Despite the compelling findings, researchers acknowledge limitations. One such limitation is the assumption of independence of outcomes within families, which might not always hold true. However, even after adjusting for this factor, the results remained consistent.

This study opens new avenues for future research, particularly in understanding how a child’s birth month impacts their health, education, and other life outcomes. It highlights the importance of considering family characteristics in birth month studies.

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Source: “Mothers and children have their birthday in the same month more often than you’d think — and here’s why” — ScienceDaily

WTF Fun Fact 13600 – Italian Mother Evicts Sons

You know things have to be bad at home when you read a headline that says “mother evicts sons from home.”

In the scenic city of Pavia, Italy, a landmark case highlights the sometimes strained dynamics between parents and their adult children. A 75-year-old mother, frustrated and worn out, took her two sons to court to have them evicted from her home. The central bone of contention? The mother, who is retired, alleges her two adult sons have lived off her pension, not contributing financially or assisting with household chores, despite both being gainfully employed.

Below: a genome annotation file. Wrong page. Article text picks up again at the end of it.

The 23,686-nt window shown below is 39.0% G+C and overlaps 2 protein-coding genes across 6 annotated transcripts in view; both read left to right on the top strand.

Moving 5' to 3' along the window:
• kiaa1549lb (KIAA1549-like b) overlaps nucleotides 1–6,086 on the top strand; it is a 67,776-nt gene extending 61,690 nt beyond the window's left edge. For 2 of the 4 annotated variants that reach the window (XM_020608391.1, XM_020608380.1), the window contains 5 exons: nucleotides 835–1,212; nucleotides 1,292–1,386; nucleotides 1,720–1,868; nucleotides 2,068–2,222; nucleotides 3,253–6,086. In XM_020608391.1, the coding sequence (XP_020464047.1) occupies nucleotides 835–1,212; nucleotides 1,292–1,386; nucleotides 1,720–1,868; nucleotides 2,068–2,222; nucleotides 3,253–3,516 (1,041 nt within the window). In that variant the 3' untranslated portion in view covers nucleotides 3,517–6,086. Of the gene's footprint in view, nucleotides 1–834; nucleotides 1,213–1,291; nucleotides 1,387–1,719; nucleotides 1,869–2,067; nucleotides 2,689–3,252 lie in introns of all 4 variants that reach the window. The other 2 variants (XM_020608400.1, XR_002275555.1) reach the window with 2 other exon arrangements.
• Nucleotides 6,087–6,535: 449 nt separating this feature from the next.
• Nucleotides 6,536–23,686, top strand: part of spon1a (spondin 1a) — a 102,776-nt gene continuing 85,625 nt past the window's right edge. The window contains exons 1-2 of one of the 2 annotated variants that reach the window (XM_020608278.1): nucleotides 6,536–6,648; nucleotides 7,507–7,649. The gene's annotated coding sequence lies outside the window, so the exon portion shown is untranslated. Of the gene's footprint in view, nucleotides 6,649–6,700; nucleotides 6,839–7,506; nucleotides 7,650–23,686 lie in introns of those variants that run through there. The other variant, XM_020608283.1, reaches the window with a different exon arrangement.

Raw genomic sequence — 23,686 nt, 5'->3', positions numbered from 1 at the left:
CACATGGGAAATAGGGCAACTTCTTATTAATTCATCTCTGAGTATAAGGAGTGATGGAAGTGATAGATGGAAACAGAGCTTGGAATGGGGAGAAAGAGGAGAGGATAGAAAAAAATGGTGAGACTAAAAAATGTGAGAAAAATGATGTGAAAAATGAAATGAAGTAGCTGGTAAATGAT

The Sons’ Defense: Cultural and Legal Ties

The sons, aged 40 and 42, labeled as “bamboccioni” (big babies) in court, didn’t take the eviction lightly. Resorting to legal representation, they countered that Italian law compels parents to support their children indefinitely. This argument alludes to a cultural phenomenon in Italy, where many adults live with their parents into their late twenties and beyond. The term “mammoni” (mama’s boys) is often used to describe such men who are heavily reliant on their mothers, even in adulthood.

In the court ruling, Judge Simona Caterbi upheld the mother’s plea. She emphasized that adult children don’t have an inherent right to inhabit a property owned solely by their parents. Particularly when that goes against the parents’ wishes. Caterbi acknowledged the law’s provision for parents to maintain their offspring. But she deemed it unreasonable for men over 40 to continue exploiting this provision.

Judge Caterbi’s verdict: the sons have until December 18 to pack up and leave.

What Lies Ahead After Mother Evicts Sons?

Italy is no stranger to such cases. In 2020, the nation’s Supreme Court ruled against a 35-year-old part-time music teacher who sought financial backing from his parents. He claimed his 20,000 euros annual income was insufficient. It seems Italy grapples with a unique cultural challenge – a significant number of adults delay their departure from the parental nest.